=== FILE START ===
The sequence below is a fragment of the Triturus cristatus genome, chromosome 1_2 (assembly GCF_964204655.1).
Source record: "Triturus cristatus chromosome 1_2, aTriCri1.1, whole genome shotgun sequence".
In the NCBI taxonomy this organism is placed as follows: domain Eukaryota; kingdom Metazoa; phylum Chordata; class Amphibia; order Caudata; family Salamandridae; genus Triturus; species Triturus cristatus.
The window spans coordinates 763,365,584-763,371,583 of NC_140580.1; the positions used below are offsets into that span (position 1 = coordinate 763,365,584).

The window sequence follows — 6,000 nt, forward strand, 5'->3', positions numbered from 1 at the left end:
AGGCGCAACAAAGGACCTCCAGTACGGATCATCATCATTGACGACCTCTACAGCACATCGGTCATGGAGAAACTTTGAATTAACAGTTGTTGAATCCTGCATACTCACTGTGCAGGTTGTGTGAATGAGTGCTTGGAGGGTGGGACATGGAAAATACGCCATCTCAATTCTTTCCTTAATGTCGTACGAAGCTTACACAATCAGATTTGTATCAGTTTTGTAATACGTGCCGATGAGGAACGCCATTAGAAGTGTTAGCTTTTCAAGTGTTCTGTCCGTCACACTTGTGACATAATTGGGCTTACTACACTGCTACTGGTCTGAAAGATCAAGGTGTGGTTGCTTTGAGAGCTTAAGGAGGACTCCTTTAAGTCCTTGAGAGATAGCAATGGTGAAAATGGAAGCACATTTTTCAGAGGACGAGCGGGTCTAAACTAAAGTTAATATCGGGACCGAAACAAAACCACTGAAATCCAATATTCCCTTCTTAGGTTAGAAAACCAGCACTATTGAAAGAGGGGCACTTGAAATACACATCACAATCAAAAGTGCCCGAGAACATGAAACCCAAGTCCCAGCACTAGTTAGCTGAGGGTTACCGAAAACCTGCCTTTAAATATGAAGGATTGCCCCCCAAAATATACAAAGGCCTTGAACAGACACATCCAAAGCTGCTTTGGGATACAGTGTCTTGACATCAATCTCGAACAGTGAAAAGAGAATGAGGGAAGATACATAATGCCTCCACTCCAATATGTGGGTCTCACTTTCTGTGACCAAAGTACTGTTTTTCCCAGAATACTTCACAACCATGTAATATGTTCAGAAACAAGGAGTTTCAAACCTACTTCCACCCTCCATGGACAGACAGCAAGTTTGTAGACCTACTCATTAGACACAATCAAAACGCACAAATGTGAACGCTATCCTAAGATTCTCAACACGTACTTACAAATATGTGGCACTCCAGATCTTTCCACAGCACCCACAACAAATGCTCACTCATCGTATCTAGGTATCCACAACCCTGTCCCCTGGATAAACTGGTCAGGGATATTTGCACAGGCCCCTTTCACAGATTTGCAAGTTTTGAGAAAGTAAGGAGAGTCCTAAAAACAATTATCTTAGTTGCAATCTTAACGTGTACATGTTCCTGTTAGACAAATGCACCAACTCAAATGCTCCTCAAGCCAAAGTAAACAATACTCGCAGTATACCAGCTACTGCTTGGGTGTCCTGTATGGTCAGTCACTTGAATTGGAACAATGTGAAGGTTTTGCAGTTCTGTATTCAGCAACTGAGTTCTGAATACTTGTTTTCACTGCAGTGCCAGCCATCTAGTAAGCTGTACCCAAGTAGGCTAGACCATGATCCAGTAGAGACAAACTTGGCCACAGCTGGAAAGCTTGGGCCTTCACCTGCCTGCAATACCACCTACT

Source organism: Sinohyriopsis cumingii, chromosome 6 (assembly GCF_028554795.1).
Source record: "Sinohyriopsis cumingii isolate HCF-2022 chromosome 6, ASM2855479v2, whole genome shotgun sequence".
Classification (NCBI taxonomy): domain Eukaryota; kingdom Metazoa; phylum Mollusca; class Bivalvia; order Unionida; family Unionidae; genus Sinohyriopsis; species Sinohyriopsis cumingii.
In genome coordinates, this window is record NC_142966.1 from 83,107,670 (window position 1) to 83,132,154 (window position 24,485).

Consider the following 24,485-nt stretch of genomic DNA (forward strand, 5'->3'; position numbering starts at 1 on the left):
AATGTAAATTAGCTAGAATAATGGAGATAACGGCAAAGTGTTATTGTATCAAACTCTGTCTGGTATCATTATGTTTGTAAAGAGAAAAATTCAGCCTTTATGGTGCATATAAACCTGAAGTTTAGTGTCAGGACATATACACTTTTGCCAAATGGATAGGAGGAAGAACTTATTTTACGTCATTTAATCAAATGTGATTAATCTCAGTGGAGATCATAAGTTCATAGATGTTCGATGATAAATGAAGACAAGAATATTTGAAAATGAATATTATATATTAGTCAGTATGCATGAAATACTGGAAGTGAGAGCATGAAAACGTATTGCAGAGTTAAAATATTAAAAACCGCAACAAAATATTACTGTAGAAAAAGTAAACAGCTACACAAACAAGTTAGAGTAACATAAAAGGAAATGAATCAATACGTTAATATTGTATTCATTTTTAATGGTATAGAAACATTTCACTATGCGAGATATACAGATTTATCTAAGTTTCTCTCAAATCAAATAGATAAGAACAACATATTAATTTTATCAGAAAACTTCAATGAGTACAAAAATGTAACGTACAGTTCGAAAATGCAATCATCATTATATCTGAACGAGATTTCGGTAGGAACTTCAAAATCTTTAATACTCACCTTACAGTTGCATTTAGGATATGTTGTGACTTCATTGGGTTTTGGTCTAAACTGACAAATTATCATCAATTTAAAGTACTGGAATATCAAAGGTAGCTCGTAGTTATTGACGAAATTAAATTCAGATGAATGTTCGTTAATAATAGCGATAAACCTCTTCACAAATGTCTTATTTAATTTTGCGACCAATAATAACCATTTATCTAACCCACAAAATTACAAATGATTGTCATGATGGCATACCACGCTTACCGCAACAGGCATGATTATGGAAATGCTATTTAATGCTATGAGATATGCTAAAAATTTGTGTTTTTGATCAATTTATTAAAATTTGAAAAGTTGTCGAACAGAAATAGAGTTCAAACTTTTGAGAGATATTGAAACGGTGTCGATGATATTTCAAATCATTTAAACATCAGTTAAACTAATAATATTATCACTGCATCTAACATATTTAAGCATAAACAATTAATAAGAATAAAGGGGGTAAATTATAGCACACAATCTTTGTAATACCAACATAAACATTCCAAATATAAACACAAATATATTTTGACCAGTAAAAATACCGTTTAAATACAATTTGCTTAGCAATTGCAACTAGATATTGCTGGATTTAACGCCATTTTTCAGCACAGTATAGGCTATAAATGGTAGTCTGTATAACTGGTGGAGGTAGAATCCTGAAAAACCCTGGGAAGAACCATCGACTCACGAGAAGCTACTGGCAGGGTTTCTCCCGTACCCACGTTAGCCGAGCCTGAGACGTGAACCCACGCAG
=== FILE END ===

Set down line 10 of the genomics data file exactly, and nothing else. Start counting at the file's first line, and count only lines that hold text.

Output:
In genome coordinates, this window is record NC_142966.1 from 83,107,670 (window position 1) to 83,132,154 (window position 24,485).